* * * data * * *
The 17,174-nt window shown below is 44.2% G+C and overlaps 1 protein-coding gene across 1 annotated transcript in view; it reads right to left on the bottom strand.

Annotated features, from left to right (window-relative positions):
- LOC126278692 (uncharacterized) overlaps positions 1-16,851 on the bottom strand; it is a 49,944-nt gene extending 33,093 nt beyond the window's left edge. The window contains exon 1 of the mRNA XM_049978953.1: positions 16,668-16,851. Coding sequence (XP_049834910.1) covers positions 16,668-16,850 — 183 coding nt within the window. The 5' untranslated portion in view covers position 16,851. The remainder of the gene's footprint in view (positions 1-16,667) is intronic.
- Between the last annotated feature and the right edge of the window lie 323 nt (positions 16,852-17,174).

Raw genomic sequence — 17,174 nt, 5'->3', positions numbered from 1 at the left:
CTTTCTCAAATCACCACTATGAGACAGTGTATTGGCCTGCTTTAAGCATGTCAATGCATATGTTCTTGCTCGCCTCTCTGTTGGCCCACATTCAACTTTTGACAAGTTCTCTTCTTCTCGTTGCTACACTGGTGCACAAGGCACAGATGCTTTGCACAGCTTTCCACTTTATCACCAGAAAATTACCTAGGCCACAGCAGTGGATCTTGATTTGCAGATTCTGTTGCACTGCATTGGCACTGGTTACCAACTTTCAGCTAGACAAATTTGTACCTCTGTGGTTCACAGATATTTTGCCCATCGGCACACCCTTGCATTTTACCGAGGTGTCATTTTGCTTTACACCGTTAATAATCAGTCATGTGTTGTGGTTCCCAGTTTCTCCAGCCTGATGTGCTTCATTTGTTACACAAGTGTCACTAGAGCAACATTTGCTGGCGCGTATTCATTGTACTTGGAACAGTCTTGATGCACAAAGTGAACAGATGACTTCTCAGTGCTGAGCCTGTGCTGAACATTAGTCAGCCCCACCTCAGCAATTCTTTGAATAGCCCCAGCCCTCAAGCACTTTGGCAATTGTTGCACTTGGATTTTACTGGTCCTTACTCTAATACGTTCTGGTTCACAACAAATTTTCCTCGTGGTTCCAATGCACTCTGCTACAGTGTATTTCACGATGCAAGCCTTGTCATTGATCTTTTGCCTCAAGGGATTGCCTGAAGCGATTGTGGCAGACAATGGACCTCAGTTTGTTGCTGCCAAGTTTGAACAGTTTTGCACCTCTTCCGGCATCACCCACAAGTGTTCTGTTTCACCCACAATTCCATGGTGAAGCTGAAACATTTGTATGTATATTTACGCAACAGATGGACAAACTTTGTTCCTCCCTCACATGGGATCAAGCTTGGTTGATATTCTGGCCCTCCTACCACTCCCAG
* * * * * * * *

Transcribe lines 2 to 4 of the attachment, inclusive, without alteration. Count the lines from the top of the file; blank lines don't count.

Annotated features, from left to right (window-relative positions):
- LOC126278692 (uncharacterized) overlaps positions 1-16,851 on the bottom strand; it is a 49,944-nt gene extending 33,093 nt beyond the window's left edge. The window contains exon 1 of the mRNA XM_049978953.1: positions 16,668-16,851. Coding sequence (XP_049834910.1) covers positions 16,668-16,850 — 183 coding nt within the window. The 5' untranslated portion in view covers position 16,851. The remainder of the gene's footprint in view (positions 1-16,667) is intronic.
- Between the last annotated feature and the right edge of the window lie 323 nt (positions 16,852-17,174).